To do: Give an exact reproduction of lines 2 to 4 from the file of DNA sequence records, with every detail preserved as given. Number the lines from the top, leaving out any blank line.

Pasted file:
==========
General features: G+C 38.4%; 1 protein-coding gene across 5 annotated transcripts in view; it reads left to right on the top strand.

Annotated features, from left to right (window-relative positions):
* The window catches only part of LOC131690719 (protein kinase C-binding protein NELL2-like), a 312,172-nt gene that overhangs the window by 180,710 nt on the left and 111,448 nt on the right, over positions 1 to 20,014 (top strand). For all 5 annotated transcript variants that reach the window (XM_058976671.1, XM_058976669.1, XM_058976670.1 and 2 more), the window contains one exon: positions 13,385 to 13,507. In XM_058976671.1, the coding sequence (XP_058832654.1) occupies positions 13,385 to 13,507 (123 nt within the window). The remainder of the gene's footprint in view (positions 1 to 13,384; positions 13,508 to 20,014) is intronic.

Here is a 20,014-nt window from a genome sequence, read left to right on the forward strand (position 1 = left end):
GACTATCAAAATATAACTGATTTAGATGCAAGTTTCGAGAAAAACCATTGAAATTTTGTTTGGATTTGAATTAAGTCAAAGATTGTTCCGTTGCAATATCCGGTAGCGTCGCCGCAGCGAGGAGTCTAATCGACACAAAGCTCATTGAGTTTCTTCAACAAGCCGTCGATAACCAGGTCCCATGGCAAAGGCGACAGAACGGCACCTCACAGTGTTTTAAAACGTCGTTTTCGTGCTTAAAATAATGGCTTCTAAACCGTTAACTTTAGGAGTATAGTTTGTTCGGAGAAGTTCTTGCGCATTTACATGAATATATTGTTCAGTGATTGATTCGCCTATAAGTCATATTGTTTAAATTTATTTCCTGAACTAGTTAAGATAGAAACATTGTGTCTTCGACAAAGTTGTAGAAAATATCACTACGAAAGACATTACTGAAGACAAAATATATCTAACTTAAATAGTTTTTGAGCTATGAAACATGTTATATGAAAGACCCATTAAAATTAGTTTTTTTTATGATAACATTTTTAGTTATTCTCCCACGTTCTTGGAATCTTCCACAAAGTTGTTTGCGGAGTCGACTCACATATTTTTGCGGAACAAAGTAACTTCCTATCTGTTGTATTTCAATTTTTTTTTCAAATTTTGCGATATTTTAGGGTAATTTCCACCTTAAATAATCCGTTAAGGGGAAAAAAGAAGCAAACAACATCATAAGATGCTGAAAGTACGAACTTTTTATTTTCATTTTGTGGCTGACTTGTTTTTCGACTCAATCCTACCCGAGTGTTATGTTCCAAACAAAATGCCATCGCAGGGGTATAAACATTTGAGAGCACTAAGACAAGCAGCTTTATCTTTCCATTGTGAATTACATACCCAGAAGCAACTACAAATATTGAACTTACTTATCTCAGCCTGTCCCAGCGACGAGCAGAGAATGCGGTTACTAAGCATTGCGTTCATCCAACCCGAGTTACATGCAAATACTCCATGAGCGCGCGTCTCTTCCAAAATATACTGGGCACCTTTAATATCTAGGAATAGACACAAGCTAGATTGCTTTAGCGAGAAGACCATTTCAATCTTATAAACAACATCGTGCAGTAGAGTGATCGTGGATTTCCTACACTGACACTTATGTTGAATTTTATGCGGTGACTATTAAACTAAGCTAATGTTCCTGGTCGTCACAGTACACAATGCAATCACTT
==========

Annotated features, from left to right (window-relative positions):
* The window catches only part of LOC131690719 (protein kinase C-binding protein NELL2-like), a 312,172-nt gene that overhangs the window by 180,710 nt on the left and 111,448 nt on the right, over positions 1 to 20,014 (top strand). For all 5 annotated transcript variants that reach the window (XM_058976671.1, XM_058976669.1, XM_058976670.1 and 2 more), the window contains one exon: positions 13,385 to 13,507. In XM_058976671.1, the coding sequence (XP_058832654.1) occupies positions 13,385 to 13,507 (123 nt within the window). The remainder of the gene's footprint in view (positions 1 to 13,384; positions 13,508 to 20,014) is intronic.

Here is a 20,014-nt window from a genome sequence, read left to right on the forward strand (position 1 = left end):